Friday of week 4 in Ordinary Time

Mark 6:14-29
The beheading of John the Baptist

King Herod had heard about Jesus, since by now his name was well known. Some were saying, ‘John the Baptist has risen from the dead, and that is why miraculous powers are at work in him.’ Others said, ‘He is Elijah’; others again, ‘He is a prophet, like the prophets we used to have.’ But when Herod heard this he said, ‘It is John whose head I cut off; he has risen from the dead.’

Now it was this same Herod who had sent to have John arrested, and had him chained up in prison because of Herodias, his brother Philip’s wife whom he had married. For John had told Herod, ‘It is against the law for you to have your brother’s wife.’ As for Herodias, she was furious with him and wanted to kill him; but she was not able to, because Herod was afraid of John, knowing him to be a good and holy man, and gave him his protection. When he had heard him speak he was greatly perplexed, and yet he liked to listen to him.

An opportunity came on Herod’s birthday when he gave a banquet for the nobles of his court, for his army officers and for the leading figures in Galilee. When the daughter of this same Herodias came in and danced, she delighted Herod and his guests; so the king said to the girl, ‘Ask me anything you like and I will give it you.’ And he swore her an oath, ‘I will give you anything you ask, even half my kingdom.’ She went out and said to her mother, ‘What shall I ask for?’ She replied, ‘The head of John the Baptist.’ The girl hurried straight back to the king and made her request, ‘I want you to give me John the Baptist’s head, here and now, on a dish.’ The king was deeply distressed but, thinking of the oaths he had sworn and of his guests, he was reluctant to break his word to her. So the king at once sent one of the bodyguard with orders to bring John’s head. The man went off and beheaded him in prison; then he brought the head on a dish and gave it to the girl, and the girl gave it to her mother. When John’s disciples heard about this, they came and took his body and laid it in a tomb.


Ecclesiasticus 47:2-13
David sang out of love for his Maker

As the fat is set apart from the communion sacrifice,
so David was chosen out of all the sons of Israel.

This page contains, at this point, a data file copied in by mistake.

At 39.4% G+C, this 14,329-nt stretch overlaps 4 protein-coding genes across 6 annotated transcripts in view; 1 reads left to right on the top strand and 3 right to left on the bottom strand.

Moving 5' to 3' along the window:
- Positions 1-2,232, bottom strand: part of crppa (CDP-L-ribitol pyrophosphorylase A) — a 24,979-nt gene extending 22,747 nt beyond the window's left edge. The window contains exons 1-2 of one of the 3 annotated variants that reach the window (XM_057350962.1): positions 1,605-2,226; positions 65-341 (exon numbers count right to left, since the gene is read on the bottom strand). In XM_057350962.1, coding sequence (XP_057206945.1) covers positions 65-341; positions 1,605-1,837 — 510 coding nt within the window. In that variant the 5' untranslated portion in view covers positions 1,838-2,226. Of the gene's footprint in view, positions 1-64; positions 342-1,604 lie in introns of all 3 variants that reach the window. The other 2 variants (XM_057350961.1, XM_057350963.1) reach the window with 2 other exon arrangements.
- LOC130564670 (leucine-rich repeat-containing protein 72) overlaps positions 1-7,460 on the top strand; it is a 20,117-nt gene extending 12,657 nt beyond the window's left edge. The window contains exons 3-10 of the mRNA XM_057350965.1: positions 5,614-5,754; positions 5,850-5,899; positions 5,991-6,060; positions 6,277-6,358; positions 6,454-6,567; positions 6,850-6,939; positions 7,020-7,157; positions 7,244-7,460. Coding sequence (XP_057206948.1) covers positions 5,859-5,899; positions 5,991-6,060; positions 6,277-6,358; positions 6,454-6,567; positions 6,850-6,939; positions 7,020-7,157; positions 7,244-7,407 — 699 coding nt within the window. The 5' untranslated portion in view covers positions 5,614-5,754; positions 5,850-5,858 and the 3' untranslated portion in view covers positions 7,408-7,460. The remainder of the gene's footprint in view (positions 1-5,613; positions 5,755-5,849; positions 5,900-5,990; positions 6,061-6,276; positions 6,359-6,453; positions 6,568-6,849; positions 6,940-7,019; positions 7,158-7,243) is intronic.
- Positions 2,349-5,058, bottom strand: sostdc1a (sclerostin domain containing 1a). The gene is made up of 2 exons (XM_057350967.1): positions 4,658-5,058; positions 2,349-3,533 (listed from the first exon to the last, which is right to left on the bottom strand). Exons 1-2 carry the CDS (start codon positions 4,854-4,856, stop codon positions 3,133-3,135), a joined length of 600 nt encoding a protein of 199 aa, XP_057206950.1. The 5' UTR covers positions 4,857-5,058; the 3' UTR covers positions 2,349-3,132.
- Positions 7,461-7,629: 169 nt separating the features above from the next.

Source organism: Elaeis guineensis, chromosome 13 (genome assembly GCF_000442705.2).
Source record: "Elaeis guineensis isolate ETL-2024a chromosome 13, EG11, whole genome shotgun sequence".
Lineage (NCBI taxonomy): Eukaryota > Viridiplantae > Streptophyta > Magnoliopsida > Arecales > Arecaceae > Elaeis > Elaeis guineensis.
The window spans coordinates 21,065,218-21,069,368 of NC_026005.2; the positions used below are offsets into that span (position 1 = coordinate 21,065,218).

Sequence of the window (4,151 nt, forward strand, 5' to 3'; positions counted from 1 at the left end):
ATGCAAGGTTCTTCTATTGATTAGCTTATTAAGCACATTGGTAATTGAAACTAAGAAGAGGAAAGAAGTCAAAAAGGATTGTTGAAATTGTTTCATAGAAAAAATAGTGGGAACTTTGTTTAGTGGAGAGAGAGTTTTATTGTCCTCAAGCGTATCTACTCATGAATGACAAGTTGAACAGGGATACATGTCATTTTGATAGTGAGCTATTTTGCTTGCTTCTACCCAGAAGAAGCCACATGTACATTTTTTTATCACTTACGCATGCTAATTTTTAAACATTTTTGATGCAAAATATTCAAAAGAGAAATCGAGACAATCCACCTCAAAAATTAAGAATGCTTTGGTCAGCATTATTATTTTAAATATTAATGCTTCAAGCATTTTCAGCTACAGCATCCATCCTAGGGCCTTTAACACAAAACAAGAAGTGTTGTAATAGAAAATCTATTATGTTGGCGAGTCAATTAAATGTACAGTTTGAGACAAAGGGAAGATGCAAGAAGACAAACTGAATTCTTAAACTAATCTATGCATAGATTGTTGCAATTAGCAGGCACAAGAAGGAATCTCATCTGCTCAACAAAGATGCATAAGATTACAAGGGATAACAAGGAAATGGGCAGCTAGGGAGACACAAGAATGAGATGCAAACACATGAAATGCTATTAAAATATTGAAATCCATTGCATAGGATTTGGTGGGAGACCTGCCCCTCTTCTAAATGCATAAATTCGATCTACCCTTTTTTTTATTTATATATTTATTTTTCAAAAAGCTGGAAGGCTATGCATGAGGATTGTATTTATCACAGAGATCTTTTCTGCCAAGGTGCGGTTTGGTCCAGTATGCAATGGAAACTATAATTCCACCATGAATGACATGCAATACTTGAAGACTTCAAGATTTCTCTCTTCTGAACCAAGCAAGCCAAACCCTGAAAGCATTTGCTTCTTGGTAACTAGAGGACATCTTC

He played with lions as though with kids,
and with bears as though with lambs of the flock.
While still a boy, did he not slay the giant,
and relieve the people of their shame,
by putting out a hand to sling a stone
which brought down the arrogance of Goliath?
For he called on the Lord Most High,
who gave strength to his right arm
to put a mighty warrior to death,
and lift up the horn of his people.
Hence they gave him credit for ten thousand,
and praised him while they blessed the Lord,
by offering him a crown of glory;
for he massacred enemies on every side,
he annihilated his foes the Philistines,
and crushed their horn to this very day.
In all his activities he gave thanks
to the Holy One, the Most High, in words of glory;
he put all his heart into his songs
out of love for his Maker.
He placed harps before the altar
to make the singing sweeter with their music;
he gave the feasts their splendour,
the festivals their solemn pomp,
causing the Lord’s holy name to be praised
and the sanctuary to resound from dawn.
The Lord took away his sins,
and exalted his horn for ever;
he gave him a royal covenant,
and a glorious throne in Israel.

Psalm 17(18):31,47,50-51
Praised be the God who saves me.

The ways of God are perfect;
the word of the Lord, purest gold.
He indeed is the shield
of all who make him their refuge.
Praised be the God who saves me.
Long life to the Lord, my rock!
Praised be the God who saves me,
so I will praise you, Lord, among the nations:
I will sing a psalm to your name.
Praised be the God who saves me.
He has given great victories to his king
and shown his love for his anointed,
for David and his sons for ever.
Praised be the God who saves me.

Source: Jerusalem Bible
The Catechism of the Catholic Church
The preparations

522 The coming of God’s Son to earth is an event of such immensity that God willed to prepare for it over centuries. He makes everything converge on Christ: all the rituals and sacrifices, figures and symbols of the “First Covenant”. He announces him through the mouths of the prophets who succeeded one another in Israel. Moreover, he awakens in the hearts of the pagans a dim expectation of this coming.

523 St. John the Baptist is the Lord’s immediate precursor or forerunner, sent to prepare his way. “Prophet of the Most High”, John surpasses all the prophets, of whom he is the last. He inaugurates the Gospel, already from his mother’s womb welcomes the coming of Christ, and rejoices in being “the friend of the bridegroom”, whom he points out as “the Lamb of God, who takes away the sin of the world”. Going before Jesus “in the spirit and power of Elijah”, John bears witness to Christ in his preaching, by his Baptism of conversion, and through his martyrdom.

524 When the Church celebrates the liturgy of Advent each year, she makes present this ancient expectancy of the Messiah, for by sharing in the long preparation for the Savior’s first coming, the faithful renew their ardent desire for his second coming. By celebrating the precursor’s birth and martyrdom, the Church unites herself to his desire: “He must increase, but I must decrease.”